Our own Blessing Okagbare-Ighoteguonor was the cynosure of all eyes at the Diamond League event in Oslo, Norway, on Thursday. No, she did not win her long jump event. She actually placed seventh. She had a bad hair day: her wig jumped out of her head, turning her into an instant internet sensation. Even the global mainstream media could not resist the fun of the wardrobe malfunction. But don’t I just love her? There was no trace of embarrassment on her face. She dusted herself up, picked the wayward wig and restored the disguise to her head. Pictures of the incident are surely going to endure and become iconic, long after she’s left the stage. Drama.


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Social Comments


  1. Ade
    Ade June 18, 09:05

    Brilliant piece. The only way Nigeria can be truly great is when justice justapoxes all developmental efforts. Nigerians these behave is if Nigeria is just a jungle where anything goes. To have a truly virile nation, the wrongs must be truly punished and the right commensurability rewarded. Take for instance, those police guys that arrested Evans the Kidnapper, would only end up with presidential handshake and the least of the National honours if Government decided to go extra mile; but the politicians with stinking career profile is adorned with CFR,OFR,OON, which always end in Kuje prison after their tenure. What l am saying practically is that this country will only become a truly new nation when government and those in it truly proven ‘their be in charge’ and punish where necessary and reward the heroic. For your information, sentiments are already steaming about the notorious kidnapper that government should temper justice with mercy after all he did not kill any of his ransomed victims. This is the first stage, the next stage might be Evans is an Igbo man that is why so much orchestration about his ordeal. That is our country!

    Also, before you preach inter tribal cohesion, every Nigerian must be made to see Nigeria as a football pitch where there is no tribe and religion when the home side is losing. An experience l had some years ago when senior lslamic Cleric was chanting “only Jesus can save” when the home team was awarded a penalty. When the goalkeeper saved the shot, the whole stadium began the chant “Mugode Allah-mugode Allah, Allah Sarki” irrespective of tribe, religion or personality. With that matured mindset, the way Americans see America, same way Nigerians will see Nigeria, where there is no border of ethnicity,religiosity or status bar. Words.

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  2. Baron
    Baron June 18, 19:12

    It is not difficult to cultivate a national mindset as you might believe. You mentioned parenting which is a big one. But let me say I can’t recall receiving instruction from my parents on how to appreciate and respect people of other ethnic groups. There are two things that did it for me though. The first is, my father hated pettiness with a passion. He hated laziness, idleness and cutting corners under any guise. He admired hardwork, industry, integrity and good neighbourliness. Growing up we never saw tribe or religion in people. We saw poverty, riches, literacy or lack of it, and anything that made them happen. That was what I took with me from the southern part of Nigeria to the North ( Zaria) at the age of 12. My time there was short-lived (2 years) before the Metasine Riot (hope I got the name right) made my family flee back to the south. But those 2 years were enough for me to embrace any Fulani or Hausa man I meet any day. I love the language and everything. My NYSC was in Rivers state where I saw massive body of water and creeks I never imagine exist on such scale, and it’s beautiful people. There are bad people everywhere. No tribe or religion is immune from evil. Those who sow hatred and bitterness among brothers do so out of ignorance, greed and wickedness. There is no way I will prefer a different Nigeria. The beauty of my world is spiced by One Nigeria, not a part of it. Thank you for the article!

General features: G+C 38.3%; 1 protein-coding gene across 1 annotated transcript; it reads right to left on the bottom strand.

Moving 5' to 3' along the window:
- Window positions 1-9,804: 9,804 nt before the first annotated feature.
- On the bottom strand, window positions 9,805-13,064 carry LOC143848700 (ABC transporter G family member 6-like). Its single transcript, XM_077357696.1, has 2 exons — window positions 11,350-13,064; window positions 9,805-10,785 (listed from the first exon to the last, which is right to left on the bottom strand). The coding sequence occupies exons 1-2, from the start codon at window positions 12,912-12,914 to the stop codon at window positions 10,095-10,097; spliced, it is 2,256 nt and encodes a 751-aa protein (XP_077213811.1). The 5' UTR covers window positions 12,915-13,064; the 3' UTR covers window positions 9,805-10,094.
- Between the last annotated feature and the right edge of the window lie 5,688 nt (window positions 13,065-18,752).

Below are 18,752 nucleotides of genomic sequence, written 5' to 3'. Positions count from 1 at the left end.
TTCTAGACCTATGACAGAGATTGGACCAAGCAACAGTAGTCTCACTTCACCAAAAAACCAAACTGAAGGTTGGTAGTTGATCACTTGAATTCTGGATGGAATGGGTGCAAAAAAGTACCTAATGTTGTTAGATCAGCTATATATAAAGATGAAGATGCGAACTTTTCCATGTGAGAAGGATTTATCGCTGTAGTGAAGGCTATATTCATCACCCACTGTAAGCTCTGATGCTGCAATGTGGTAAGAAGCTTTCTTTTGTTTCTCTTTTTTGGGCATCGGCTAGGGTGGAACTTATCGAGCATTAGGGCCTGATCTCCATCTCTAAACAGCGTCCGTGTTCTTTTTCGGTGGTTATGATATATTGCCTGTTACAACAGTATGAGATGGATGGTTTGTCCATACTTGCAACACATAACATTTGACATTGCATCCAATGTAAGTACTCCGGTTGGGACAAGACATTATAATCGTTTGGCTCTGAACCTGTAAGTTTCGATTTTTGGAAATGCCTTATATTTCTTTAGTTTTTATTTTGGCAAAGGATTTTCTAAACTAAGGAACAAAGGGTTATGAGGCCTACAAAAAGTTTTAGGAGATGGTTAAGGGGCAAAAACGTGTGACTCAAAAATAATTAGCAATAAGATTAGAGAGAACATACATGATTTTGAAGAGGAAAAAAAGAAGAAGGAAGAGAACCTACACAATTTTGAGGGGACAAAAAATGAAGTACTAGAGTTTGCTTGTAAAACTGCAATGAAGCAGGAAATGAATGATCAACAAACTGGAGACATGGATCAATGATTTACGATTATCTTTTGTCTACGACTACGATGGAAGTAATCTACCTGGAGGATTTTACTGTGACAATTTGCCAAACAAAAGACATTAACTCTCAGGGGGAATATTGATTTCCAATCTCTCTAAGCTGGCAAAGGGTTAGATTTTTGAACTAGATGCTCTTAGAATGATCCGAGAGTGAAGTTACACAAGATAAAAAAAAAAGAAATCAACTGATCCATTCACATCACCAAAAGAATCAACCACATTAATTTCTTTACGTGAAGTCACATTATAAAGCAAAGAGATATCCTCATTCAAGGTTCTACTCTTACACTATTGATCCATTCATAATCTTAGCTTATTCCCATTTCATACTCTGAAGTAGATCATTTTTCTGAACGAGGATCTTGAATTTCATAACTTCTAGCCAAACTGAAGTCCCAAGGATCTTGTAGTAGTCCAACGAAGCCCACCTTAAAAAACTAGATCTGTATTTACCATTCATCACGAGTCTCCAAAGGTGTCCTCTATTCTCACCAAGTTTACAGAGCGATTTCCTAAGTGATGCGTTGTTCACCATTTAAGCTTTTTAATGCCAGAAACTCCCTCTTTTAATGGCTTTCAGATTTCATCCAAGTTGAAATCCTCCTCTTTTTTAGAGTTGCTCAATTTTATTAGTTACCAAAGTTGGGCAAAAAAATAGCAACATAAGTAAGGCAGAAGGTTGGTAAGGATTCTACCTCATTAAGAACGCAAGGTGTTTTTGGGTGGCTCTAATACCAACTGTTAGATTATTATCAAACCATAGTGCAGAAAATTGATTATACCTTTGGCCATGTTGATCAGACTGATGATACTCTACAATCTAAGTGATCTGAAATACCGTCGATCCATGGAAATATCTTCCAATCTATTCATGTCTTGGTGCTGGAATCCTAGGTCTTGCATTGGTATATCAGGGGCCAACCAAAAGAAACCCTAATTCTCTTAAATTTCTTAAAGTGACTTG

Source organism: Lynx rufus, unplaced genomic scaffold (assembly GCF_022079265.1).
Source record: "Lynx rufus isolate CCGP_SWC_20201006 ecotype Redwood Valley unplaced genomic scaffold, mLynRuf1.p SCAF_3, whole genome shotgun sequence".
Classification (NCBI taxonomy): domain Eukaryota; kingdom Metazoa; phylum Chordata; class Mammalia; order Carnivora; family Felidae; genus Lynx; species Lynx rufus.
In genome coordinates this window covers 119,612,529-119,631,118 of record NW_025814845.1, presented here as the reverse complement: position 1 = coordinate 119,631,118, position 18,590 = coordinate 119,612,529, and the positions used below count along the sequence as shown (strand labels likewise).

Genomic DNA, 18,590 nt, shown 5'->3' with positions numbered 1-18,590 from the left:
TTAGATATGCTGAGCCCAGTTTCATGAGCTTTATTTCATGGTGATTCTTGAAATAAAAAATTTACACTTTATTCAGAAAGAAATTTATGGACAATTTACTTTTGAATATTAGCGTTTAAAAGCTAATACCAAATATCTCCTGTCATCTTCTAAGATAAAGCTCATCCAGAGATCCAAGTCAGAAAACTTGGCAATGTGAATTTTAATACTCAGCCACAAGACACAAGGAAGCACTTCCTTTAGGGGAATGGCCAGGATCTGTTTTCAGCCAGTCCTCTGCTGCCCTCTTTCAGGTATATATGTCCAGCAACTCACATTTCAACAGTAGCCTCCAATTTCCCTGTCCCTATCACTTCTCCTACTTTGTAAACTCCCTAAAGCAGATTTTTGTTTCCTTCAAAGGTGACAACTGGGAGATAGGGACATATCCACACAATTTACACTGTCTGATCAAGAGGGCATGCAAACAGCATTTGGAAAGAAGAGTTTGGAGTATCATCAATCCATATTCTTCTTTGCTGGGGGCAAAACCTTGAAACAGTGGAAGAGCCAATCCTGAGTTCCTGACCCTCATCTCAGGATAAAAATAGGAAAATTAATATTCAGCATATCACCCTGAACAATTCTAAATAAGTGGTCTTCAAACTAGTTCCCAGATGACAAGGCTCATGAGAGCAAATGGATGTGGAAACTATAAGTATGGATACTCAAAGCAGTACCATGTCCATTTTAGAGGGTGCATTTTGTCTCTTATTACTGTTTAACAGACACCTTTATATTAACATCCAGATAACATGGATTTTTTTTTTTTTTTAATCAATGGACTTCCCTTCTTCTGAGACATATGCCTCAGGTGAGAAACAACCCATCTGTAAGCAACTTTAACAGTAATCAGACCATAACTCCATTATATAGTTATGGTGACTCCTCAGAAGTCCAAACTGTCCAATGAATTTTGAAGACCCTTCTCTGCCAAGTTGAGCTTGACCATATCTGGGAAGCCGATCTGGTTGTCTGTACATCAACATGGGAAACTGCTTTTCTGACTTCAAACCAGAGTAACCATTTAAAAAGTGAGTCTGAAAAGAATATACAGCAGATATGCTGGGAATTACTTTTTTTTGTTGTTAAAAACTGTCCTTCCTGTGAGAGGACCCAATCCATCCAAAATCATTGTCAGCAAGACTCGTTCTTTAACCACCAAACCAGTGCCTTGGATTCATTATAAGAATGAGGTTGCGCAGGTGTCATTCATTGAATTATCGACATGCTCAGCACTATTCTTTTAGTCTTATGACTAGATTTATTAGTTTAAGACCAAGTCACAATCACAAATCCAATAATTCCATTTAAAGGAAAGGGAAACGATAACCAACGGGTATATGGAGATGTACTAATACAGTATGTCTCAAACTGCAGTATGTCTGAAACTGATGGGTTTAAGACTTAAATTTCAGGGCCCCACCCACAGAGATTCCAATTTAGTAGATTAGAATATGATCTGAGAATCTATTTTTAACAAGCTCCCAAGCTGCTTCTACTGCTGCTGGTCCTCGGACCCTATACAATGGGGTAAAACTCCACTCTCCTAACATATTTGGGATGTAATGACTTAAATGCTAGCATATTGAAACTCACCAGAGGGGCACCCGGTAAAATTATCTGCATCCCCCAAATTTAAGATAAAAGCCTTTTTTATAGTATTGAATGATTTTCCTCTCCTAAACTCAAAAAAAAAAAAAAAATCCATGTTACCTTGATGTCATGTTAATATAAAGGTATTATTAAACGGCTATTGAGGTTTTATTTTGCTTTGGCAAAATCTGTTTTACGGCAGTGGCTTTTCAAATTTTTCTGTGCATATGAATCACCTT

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  3. Svnday
    Svnday June 19, 05:58

    Simon, this piece could not have come at a better. With the all agitations that is going in Nigeria at the moment. I say this because thinking anew requires changing of the mind excuse my beliefs but what really need is transformation by the renewal of the mind. Do we need psychologists to carry out a massive project in Nigeria for this to happen? No we have to utilize common and available tools to attain this objective. In this regard therefore, together with a few young men, we have started a movement call “The Nigerian Hope” you may follow us here We believe that the hope for a new Nigeria begins within. Lets birth a new Nigeria – deliberately.